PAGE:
An example of the “trial tax”
With choices like these it's easy to understand why people take plea deals
[Update 2: – 2/20 @ 5:07pm EST] – They say the second draft is always better. And in an example of that, I just realized that I wrote the “TL;DR]” version of this post in response to two comments below. So as an experiment, I decided to move it to the top along with three context-setting sentences to see how it works!
In Tenessee, a woman with a past criminal history was sentenced to six years in prison for attempting to reregister to vote while still on probation. The Tenessee Department of Corrections had mistakenly given her permission to do so. The county prosecutor had offered a plea deal with no prison time, but the woman chose to exercise her constitutional right to trial.
Not being a lawyer, didn’t the DA have the power to not prosecute at all?
Yes, the DA could choose not to prosecute.
I suspect, given the fact that Moses has “an extensive record of felony convictions,” to quote the article, that they were looking for a reason to nail her and grabbed it.
Her criminal history most likely played a role in sentencing. Which ALSO gets to the disconnect between the plea deal and the sentence-if her criminal record somehow suggested that she deserves a particularly harsh sentence, then why was she offered such a light plea (i.e. no jail time).
Supreme Court Justice Anthony Kennedy wrote in a 2012 opinion that “criminal justice today is, for the most part, a system of pleas, not a system of trials.” According to the Department of Justice’s Bureau of Justice Assistance, up to 95% of state cases and 90% of federal cases are pleaded out. Simply put, the US criminal legal system would literally grind to a halt, overwhelmed by trials, if those numbers were to significantly change.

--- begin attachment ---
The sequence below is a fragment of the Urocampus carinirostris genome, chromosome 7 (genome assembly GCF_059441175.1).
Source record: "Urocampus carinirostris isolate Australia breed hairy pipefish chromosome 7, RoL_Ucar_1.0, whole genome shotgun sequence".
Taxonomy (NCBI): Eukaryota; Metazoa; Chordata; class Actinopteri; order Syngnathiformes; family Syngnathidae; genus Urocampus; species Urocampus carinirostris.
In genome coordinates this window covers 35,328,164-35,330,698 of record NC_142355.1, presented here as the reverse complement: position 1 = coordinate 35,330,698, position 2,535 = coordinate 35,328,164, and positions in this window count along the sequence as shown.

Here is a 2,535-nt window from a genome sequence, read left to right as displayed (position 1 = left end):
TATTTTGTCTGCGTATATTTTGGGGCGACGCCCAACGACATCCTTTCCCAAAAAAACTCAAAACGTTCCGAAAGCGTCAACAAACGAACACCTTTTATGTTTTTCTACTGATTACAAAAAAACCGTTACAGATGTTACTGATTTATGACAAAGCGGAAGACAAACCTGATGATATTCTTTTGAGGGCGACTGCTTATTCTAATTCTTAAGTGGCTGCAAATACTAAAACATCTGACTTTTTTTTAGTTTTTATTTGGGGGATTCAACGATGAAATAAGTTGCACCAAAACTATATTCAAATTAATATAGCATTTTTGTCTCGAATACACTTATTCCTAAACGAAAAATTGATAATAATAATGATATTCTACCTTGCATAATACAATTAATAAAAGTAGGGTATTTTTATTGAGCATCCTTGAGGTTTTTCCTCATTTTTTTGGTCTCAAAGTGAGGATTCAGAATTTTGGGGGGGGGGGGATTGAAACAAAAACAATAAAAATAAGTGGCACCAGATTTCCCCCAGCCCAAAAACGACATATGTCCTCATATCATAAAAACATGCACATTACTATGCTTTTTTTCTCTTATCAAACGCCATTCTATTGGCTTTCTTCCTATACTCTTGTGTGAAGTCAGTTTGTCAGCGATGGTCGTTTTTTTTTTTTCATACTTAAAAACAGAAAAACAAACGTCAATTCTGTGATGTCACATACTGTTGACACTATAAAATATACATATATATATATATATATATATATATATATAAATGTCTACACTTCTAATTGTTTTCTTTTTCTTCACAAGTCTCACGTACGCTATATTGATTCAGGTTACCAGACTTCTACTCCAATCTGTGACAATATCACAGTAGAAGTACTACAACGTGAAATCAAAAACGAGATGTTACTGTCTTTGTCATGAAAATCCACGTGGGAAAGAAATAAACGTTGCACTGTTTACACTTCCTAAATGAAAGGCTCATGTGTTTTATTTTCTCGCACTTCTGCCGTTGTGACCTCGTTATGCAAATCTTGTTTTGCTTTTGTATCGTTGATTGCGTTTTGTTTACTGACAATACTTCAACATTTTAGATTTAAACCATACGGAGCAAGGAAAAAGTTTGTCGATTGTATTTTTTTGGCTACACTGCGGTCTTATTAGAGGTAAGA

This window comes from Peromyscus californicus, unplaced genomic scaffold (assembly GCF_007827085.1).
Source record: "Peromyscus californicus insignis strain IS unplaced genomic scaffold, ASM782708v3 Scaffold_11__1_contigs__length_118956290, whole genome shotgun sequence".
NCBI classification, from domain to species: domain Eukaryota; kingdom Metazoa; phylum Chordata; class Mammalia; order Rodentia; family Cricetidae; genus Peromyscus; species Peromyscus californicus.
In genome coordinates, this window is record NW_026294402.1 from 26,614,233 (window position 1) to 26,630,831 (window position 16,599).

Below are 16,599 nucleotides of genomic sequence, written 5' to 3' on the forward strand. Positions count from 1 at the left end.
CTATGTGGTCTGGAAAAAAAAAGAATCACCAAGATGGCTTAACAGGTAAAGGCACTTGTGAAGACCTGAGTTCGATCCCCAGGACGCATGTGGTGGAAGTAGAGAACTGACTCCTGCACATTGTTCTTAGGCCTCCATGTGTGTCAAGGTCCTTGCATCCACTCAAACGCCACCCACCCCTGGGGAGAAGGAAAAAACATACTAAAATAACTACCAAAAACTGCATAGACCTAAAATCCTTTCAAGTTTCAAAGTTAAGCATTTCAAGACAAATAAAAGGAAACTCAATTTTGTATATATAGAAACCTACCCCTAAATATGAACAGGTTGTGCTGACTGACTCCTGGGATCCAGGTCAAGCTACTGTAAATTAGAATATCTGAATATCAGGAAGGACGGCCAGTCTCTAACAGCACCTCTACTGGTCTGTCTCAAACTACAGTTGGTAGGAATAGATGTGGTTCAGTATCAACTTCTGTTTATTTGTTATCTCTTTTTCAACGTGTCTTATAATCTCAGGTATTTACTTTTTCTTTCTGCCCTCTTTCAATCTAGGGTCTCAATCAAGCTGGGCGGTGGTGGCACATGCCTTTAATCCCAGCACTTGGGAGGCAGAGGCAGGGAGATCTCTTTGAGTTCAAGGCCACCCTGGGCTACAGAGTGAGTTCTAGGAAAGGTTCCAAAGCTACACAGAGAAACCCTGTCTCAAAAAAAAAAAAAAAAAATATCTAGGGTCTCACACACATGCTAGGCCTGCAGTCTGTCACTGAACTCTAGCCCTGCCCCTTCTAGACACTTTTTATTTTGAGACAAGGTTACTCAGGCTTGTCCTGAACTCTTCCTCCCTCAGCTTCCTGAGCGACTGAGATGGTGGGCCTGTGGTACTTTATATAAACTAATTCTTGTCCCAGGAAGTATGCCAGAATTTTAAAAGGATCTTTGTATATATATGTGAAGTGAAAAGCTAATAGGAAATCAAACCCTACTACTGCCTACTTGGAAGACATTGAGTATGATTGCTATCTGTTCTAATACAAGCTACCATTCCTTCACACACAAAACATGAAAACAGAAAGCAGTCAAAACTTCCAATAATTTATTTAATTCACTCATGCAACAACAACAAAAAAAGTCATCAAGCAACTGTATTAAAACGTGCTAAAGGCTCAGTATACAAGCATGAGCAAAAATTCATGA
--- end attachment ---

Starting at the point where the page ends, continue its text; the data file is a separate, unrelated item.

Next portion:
To ensure that the system continues to function many (if not most) prosecutors use a “carrot and stick” approach. The carrot is the promise of often a significantly lower sentence if you accept the plea. The stick is often referred to as “the trial tax,” the possibility of a harsh sentence if convicted.
The trial tax can be seen in the recent case of Pamela Moses. The Washington Post summaries the facts at hand:
Moses, a Black Lives Matter activist and former Democratic mayoral candidate in Memphis, had an extensive record of felony convictions, including a conviction for tampering with evidence that caused her to permanently lose her voting rights in the state. To restore rights that she says she didn’t know she had lost when she pleaded guilty, the corrections department and county election commission both signed off on Moses’s voter registration application in 2019 certifying that her probation had ended, granting her full voting privileges once again.
But there was a problem: The officials who signed off on Moses being eligible to vote acknowledged they made an error in saying her probation was over, meaning her voting rights had not been restored. So when the 44-year-old Black woman submitted the certificate as part of her voter registration, she was charged with trying to illegally register to vote.
[Moses] refused to take a plea deal for the charges this time because she thought she had done nothing wrong, Anyanwu said. Yet she ended up being convicted last year.https://www.washingtonpost.com/nation/2022/02/04/tennessee-pamela-moses-voting-fraud-prison/
In the deal in question, Moses would have pleaded guilty to a misdemeanor and received no jail time. Instead, she decided to go to trial and received a six-year jail sentence. Reason’s Billy Binion sees the disparity between those two outcomes as deeply problematic:
[W]hile Shelby County District Attorney Amy Weirich agrees that prison term isn’t proportional to the offense, she says it is justified for a different reason: the defendant, Pamela Moses, insisted on going to trial.
“I gave her a chance to plead to a misdemeanor with no prison time,” Weirich said in a statement. “She requested a jury trial instead. She set this unfortunate result in motion and a jury of her peers heard the evidence and convicted her.” […]
Weirich’s statement came in response to a segment on Rachel Maddow’s MSNBC show. During that slot, the host compared Moses’ case to four other voter fraud cases centered around white Republican men who usurped dead relatives’ identities to vote for former President Donald Trump; three received probation, while the fourth served three days in jail. That’s evocative of “two justice systems,” said Maddow.